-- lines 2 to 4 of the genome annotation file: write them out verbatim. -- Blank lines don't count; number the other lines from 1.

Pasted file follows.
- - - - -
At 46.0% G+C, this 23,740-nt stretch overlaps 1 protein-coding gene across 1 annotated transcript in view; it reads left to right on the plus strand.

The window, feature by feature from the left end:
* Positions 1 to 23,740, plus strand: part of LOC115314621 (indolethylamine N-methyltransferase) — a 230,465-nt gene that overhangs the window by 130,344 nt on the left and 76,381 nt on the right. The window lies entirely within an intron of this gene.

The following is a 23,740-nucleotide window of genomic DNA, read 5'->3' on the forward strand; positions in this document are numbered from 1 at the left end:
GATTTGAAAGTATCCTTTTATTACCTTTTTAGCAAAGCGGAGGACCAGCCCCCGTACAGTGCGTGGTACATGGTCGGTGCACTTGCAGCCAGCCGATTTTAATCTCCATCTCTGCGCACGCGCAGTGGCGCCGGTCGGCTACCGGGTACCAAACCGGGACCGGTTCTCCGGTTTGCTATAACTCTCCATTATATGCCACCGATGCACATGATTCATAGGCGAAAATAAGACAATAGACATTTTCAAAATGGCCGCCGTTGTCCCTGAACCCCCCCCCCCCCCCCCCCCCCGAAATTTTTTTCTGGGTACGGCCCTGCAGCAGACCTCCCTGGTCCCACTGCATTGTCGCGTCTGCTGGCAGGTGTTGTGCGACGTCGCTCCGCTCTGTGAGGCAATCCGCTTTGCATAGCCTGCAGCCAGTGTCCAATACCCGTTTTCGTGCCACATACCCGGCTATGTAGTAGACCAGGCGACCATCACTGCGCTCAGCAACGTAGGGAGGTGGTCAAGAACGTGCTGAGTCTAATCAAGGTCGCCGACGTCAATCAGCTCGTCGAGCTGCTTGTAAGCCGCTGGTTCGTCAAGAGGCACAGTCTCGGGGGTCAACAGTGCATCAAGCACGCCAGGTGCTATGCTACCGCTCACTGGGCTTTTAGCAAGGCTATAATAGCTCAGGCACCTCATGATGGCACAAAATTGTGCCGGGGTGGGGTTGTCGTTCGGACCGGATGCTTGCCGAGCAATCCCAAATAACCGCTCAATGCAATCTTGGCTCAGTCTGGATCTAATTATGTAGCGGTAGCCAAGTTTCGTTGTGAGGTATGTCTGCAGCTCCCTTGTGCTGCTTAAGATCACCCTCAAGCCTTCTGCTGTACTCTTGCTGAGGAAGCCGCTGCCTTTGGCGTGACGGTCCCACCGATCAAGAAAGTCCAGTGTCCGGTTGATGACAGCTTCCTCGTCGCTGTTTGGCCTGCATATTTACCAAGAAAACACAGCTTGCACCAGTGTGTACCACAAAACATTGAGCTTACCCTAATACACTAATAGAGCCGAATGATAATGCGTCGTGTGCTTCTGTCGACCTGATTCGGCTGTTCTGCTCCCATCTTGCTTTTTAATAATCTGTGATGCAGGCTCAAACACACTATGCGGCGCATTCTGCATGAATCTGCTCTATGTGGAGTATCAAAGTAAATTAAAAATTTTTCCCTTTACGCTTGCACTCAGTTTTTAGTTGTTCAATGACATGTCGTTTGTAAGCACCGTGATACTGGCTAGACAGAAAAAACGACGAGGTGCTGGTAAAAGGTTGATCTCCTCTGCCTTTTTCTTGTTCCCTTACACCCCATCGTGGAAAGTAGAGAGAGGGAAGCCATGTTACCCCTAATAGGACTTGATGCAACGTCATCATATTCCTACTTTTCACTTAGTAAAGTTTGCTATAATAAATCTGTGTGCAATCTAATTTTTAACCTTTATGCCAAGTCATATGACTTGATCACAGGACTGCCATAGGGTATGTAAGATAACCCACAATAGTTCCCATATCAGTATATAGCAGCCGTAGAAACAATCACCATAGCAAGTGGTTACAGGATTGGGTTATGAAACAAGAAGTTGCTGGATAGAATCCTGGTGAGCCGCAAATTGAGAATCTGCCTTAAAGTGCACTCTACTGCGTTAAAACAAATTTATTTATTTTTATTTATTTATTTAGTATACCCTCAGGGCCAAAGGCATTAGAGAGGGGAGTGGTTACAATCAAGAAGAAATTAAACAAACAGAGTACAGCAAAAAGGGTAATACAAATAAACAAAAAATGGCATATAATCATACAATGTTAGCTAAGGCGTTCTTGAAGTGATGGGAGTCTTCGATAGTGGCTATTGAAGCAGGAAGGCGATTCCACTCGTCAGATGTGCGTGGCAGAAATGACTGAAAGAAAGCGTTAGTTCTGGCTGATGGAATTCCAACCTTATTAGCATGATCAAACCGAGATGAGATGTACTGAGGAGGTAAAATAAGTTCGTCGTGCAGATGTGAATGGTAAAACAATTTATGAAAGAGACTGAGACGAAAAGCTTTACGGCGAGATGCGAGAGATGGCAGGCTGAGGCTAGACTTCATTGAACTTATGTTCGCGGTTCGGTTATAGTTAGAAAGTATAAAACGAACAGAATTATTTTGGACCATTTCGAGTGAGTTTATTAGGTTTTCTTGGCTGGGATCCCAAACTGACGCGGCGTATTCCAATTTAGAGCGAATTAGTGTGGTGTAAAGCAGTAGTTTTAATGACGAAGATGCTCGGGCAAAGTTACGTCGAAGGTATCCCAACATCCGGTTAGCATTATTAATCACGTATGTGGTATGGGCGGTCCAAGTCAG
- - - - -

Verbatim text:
The window, feature by feature from the left end:
* Positions 1 to 23,740, plus strand: part of LOC115314621 (indolethylamine N-methyltransferase) — a 230,465-nt gene that overhangs the window by 130,344 nt on the left and 76,381 nt on the right. The window lies entirely within an intron of this gene.

The following is a 23,740-nucleotide window of genomic DNA, read 5'->3' on the forward strand; positions in this document are numbered from 1 at the left end: